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Dipole Moments of Diatomic Molecules The bond length in

Chemistry: A Molecular Approach | 3rd Edition | ISBN: 9780321809247 | Authors: Nivaldo J. Tro ISBN: 9780321809247 1

Solution for problem 1SE Chapter 8.5SE

Chemistry: A Molecular Approach | 3rd Edition

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Chemistry: A Molecular Approach | 3rd Edition | ISBN: 9780321809247 | Authors: Nivaldo J. Tro

Chemistry: A Molecular Approach | 3rd Edition

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Problem 1SE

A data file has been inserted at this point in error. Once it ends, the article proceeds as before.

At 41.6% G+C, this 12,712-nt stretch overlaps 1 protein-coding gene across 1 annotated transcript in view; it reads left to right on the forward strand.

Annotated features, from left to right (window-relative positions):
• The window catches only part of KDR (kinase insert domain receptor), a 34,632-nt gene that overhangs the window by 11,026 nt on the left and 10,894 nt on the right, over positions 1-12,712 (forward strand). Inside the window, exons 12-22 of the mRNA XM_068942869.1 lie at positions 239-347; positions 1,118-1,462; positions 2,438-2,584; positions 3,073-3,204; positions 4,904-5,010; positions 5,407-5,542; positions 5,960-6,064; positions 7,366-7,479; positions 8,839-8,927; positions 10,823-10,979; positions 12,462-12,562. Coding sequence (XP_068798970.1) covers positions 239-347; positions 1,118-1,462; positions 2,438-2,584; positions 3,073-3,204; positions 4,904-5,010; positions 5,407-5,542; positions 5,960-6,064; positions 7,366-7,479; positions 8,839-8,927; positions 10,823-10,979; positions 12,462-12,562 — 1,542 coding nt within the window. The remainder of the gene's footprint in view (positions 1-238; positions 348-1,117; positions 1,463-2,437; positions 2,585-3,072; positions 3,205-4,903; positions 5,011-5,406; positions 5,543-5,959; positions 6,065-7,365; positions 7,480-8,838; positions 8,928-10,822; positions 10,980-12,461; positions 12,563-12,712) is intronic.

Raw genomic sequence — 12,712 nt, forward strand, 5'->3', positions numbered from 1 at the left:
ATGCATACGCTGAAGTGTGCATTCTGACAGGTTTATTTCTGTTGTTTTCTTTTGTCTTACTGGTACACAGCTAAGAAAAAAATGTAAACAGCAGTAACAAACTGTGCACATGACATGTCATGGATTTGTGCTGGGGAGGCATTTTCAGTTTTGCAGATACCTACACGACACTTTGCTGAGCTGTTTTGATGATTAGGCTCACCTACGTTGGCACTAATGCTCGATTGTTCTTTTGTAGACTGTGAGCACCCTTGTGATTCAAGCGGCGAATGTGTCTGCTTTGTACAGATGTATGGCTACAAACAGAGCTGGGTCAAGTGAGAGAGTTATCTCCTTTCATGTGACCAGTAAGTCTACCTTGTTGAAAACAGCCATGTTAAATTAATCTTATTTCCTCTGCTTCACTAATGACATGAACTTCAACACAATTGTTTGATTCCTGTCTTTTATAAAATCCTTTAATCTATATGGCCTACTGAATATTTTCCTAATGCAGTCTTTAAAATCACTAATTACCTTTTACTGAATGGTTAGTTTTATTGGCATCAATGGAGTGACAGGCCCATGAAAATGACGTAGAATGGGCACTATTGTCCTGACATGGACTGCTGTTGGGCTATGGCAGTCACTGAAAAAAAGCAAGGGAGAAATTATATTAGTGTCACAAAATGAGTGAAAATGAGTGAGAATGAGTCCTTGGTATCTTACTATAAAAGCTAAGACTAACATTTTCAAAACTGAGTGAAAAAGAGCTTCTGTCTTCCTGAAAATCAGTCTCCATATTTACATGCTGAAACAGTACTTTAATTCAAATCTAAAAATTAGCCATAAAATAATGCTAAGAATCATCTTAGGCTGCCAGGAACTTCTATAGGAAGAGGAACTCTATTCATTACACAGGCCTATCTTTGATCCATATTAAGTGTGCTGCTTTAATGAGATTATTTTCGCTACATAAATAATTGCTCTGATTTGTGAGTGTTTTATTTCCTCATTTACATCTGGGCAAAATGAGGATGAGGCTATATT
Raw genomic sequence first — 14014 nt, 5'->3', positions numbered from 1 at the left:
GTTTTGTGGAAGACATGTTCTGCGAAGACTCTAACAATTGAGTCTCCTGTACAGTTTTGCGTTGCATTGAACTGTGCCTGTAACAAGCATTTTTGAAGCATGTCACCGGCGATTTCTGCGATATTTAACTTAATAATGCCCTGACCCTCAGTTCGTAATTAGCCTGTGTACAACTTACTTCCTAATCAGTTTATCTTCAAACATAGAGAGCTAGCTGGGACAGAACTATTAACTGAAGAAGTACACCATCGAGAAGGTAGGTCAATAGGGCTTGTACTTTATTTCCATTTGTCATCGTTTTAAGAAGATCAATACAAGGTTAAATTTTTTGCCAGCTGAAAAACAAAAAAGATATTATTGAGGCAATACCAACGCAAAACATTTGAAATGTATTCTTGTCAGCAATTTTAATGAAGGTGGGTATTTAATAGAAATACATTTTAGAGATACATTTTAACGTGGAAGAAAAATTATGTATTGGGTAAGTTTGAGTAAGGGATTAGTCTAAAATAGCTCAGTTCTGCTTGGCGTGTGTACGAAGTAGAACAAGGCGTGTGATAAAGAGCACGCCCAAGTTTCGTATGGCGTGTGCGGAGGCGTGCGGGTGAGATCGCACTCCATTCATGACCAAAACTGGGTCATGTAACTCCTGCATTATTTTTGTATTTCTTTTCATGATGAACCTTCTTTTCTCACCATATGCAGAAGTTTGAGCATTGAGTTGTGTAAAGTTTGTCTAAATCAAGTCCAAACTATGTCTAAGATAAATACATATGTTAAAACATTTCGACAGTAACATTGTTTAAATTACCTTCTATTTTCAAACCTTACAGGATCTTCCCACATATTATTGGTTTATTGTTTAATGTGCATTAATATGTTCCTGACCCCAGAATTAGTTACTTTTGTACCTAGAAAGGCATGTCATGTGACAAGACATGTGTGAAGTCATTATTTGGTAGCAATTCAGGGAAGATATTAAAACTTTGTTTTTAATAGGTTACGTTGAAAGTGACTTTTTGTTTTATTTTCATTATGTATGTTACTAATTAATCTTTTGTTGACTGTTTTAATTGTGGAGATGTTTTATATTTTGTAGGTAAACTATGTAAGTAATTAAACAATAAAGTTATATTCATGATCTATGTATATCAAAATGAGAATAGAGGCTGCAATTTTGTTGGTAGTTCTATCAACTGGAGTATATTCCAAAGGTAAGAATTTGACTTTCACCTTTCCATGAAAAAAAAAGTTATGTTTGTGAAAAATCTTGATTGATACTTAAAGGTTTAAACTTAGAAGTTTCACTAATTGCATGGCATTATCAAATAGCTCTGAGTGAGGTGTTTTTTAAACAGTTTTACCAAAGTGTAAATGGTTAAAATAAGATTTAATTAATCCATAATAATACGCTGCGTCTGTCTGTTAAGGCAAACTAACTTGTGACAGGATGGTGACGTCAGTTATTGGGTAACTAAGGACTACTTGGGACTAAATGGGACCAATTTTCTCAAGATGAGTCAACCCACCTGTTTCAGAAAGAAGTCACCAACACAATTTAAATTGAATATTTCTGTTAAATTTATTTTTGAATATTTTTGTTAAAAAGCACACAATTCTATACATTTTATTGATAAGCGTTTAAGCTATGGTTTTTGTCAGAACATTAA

Dipole Moments of Diatomic Molecules The bond length in the HCI molecule is 1.27 A (a) Calculate the dipole moment, in debyes. that results if the charges on the H and Cl atoms were 1+ and 1-respectively, (b) The experimentally measured dipole moment of HCKg > is 1.08 D. What magnitude of charge, in units of e. on the H and Cl atoms leads to this dipole moment? Calculate the dipole moment for HF (bond length 0.017 A° >. assuming that the bond is completely ionic.(a) 0.017 D. (b) 1.01 D. (c) 2.75 D. (d) 4.30 D. (e) 7.37 D.